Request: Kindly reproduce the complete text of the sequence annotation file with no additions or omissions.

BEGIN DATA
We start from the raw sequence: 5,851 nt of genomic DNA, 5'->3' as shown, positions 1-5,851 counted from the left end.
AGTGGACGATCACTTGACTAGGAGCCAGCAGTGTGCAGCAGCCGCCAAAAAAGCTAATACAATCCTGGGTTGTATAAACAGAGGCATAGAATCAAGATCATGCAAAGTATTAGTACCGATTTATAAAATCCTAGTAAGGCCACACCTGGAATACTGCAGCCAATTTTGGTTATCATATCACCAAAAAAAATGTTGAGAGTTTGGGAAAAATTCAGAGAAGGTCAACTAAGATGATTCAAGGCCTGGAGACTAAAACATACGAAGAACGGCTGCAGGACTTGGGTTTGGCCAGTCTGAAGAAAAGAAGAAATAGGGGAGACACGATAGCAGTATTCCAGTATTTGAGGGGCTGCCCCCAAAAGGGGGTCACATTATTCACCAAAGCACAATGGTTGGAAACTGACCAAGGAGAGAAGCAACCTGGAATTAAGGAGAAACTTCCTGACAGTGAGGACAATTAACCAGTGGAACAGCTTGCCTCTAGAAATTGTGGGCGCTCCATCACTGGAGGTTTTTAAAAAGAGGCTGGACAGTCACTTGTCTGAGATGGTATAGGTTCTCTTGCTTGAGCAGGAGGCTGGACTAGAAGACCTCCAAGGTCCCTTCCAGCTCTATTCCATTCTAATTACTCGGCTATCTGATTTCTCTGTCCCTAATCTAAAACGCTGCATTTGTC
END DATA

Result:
We start from the raw sequence: 5,851 nt of genomic DNA, 5'->3' as shown, positions 1-5,851 counted from the left end.
AGTGGACGATCACTTGACTAGGAGCCAGCAGTGTGCAGCAGCCGCCAAAAAAGCTAATACAATCCTGGGTTGTATAAACAGAGGCATAGAATCAAGATCATGCAAAGTATTAGTACCGATTTATAAAATCCTAGTAAGGCCACACCTGGAATACTGCAGCCAATTTTGGTTATCATATCACCAAAAAAAATGTTGAGAGTTTGGGAAAAATTCAGAGAAGGTCAACTAAGATGATTCAAGGCCTGGAGACTAAAACATACGAAGAACGGCTGCAGGACTTGGGTTTGGCCAGTCTGAAGAAAAGAAGAAATAGGGGAGACACGATAGCAGTATTCCAGTATTTGAGGGGCTGCCCCCAAAAGGGGGTCACATTATTCACCAAAGCACAATGGTTGGAAACTGACCAAGGAGAGAAGCAACCTGGAATTAAGGAGAAACTTCCTGACAGTGAGGACAATTAACCAGTGGAACAGCTTGCCTCTAGAAATTGTGGGCGCTCCATCACTGGAGGTTTTTAAAAAGAGGCTGGACAGTCACTTGTCTGAGATGGTATAGGTTCTCTTGCTTGAGCAGGAGGCTGGACTAGAAGACCTCCAAGGTCCCTTCCAGCTCTATTCCATTCTAATTACTCGGCTATCTGATTTCTCTGTCCCTAATCTAAAACGCTGCATTTGTC